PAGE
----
There is a crew that works in our area that wears dark burgandy coveralls even when it's 100 degrees out. What keeps them from passing out, I'll never know. They sure look good all dressed alike, but their work is horrible. I feel that a sign on your truck for a future customer to get your phone number would be the first important thing. If someone sees you out mowing, trimming, ect. they won't see your name and phone number on your shirt or hat. I feel the best advertisement you can have is your truck in front of a nice looking lawn.<p>I guess we do everything wrong, but we turn down work every week in the summer. We wear clean clothes every day, but nobody matches. My beard doesn't even match my helpers beard. I won't put a sign on my truck, because I don't want the paint messed up and I don't need more work. We don't even have a published phone number. Word of mouth is the best advertising out there and I feel a good looking lawn is the best thing to draw more customers. Several customers have told us, &quot;You wouldn't believe how many people stop and ask us, who does your lawn&quot;. We could be a lot bigger company, but I don't want the headaches of being bigger. I'm too old for that. BTW, there is nothing wrong with a neat shirt with your logo, but the moral of the story is, do the best job you can and the work will come your way. <p>----------<br>&lt;a href=&quot;http://pages.prodigy.net/eric.erickson/index.html&quot;&gt;Eric@ELM&lt;/a&gt;<br>

mattingly
01-17-2000, 10:05 AM
thanks eric,<br> for some of you who might not know and read eric'c post, you can use magnetic signs on your truck. this way you can put them on and when you don't want them on your truck you can take them off.<br>wade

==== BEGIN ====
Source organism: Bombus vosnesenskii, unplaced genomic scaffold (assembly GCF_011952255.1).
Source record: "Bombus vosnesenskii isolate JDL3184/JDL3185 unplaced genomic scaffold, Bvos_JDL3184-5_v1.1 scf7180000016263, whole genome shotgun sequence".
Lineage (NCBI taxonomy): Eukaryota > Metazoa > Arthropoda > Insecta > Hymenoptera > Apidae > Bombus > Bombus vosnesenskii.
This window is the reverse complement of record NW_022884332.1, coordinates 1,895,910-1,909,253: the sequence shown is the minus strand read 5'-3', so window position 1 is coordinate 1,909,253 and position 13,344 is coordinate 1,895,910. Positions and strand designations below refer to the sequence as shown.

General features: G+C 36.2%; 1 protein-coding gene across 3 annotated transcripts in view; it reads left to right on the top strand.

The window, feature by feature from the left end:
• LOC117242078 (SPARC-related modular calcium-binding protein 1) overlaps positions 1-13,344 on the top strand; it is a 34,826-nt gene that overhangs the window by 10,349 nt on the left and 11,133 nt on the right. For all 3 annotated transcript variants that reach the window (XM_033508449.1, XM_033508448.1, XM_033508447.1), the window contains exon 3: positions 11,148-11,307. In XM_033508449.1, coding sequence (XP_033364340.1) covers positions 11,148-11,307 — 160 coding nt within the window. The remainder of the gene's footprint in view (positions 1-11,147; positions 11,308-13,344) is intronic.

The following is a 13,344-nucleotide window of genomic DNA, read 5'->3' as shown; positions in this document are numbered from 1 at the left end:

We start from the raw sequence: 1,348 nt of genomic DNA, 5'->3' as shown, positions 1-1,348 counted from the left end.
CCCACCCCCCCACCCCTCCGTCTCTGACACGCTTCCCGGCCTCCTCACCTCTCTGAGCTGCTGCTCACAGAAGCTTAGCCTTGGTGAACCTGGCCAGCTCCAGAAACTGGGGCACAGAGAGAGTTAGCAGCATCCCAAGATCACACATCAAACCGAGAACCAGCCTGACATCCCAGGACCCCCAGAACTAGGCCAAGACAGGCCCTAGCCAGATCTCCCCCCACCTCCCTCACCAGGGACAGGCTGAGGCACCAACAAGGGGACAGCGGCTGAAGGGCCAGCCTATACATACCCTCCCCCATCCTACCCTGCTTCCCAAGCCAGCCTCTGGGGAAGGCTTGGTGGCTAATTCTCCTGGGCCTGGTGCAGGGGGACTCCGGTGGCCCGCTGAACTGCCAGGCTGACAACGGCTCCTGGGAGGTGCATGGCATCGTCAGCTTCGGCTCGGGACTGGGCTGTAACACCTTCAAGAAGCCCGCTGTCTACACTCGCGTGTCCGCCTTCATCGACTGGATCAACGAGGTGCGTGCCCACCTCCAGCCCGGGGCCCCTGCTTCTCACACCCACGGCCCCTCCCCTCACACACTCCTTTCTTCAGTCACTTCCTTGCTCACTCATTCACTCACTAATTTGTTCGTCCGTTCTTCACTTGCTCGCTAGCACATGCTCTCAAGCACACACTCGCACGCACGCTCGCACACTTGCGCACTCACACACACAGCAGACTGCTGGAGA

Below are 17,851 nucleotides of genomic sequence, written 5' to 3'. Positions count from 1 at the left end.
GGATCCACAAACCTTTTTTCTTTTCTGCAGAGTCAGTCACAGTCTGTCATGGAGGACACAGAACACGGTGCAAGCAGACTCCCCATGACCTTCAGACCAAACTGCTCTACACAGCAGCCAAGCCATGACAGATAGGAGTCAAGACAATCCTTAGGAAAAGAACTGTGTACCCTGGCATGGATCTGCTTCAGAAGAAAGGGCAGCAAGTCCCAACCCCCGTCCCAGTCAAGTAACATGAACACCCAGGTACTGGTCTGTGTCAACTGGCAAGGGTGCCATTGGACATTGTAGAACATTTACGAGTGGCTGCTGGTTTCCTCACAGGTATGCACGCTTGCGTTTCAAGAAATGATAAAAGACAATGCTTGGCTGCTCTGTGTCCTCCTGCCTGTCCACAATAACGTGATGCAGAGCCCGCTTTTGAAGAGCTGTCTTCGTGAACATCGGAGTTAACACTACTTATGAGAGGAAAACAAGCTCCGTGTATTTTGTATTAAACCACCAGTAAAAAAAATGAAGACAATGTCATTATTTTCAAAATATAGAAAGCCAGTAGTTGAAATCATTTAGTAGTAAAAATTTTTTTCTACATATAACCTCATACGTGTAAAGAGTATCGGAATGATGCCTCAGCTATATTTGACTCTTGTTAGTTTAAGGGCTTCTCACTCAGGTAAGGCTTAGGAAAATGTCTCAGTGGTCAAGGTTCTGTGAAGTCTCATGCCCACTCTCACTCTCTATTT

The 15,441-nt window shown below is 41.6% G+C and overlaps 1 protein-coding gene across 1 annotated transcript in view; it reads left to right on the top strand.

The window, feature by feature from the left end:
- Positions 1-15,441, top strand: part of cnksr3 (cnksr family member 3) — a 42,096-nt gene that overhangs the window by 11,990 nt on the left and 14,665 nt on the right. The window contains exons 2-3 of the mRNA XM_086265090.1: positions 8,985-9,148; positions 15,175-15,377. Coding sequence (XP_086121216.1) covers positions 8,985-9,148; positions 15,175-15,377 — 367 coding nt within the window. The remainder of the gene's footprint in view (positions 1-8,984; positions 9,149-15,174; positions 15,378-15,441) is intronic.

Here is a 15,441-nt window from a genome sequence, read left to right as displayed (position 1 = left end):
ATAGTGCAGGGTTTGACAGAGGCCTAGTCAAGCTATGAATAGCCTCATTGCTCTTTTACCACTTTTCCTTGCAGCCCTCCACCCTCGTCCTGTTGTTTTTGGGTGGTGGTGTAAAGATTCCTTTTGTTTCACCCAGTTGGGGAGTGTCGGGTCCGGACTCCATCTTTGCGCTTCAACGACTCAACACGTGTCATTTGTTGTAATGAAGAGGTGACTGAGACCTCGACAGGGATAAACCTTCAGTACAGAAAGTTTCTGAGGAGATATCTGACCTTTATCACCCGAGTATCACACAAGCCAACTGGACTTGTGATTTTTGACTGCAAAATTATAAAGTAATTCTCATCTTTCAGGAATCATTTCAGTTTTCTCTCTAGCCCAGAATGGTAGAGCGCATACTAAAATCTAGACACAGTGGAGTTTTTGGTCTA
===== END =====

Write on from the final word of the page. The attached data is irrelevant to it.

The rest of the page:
Bill K
01-17-2000, 03:42 PM
When considering appropriate clothing, I suggest keeping UV protection in mind. I work in central Alabama, where heat and humidity are extreme, but I still wear long pants, a broad-brimmed hat, UV-protective shades, and I'll switch to long-sleeved tees this year. I've already had three skin cancer surgerys (my first before age 40), and they ain't no fun. The rapidly increasing reports of skin cancer cases is really scary. Check it out. And don't forget the sun screen.

cantoo
01-17-2000, 05:39 PM
I have the magnetic signs for my 88 gmc pickup, whenever I put them on it causes the paint to blister into little small bumps. They disappear into very tiny bumps after being remover for a couple of days. I think it is because it draws moisture behind the sign. Something to think about on a new truck.

Bobby
01-19-2000, 04:50 PM
Bill K ,your right. Skin cancer is no joke. I just turned 40 and my wife (who's an RN ) told me I needed to see a dermatologist for some small marks on my forearms. Sure enough, the Doc said they were precancers. He froze 13 little places on my arms. Cost 75 bucks. Don't take chances with your health. If your wondering, have it checked. Yesteryear L/S

wearguard
01-20-2000, 05:50 AM
Here are some tips for wearing clothes that protect you from the sun, and allow you to stay comfortable. Wear light-weight loose-fitting clothing.<br>Tight fabrics tend to be more sun protective, and <br>dark clothes work better than light.<br>Avoid wet clothes because uv rays pass through them more easily.<br>Holding clothing up to the sun-light is not a proven way to determine the level of protection. <br>Regarding logos on shirts: <br>A company logo is not necessary, but it does help build awareness for your company, and allows your customers and their neighbors to feel more comfortable about who's working in their neighborhood. <br>Consider screen print on the back of T's as well.<br>Hats are great for sun protection. <br>If you're working with chemicals long sleeves are always best! You don't want the liability of chemicals and bare skin.<br> <p><p><br>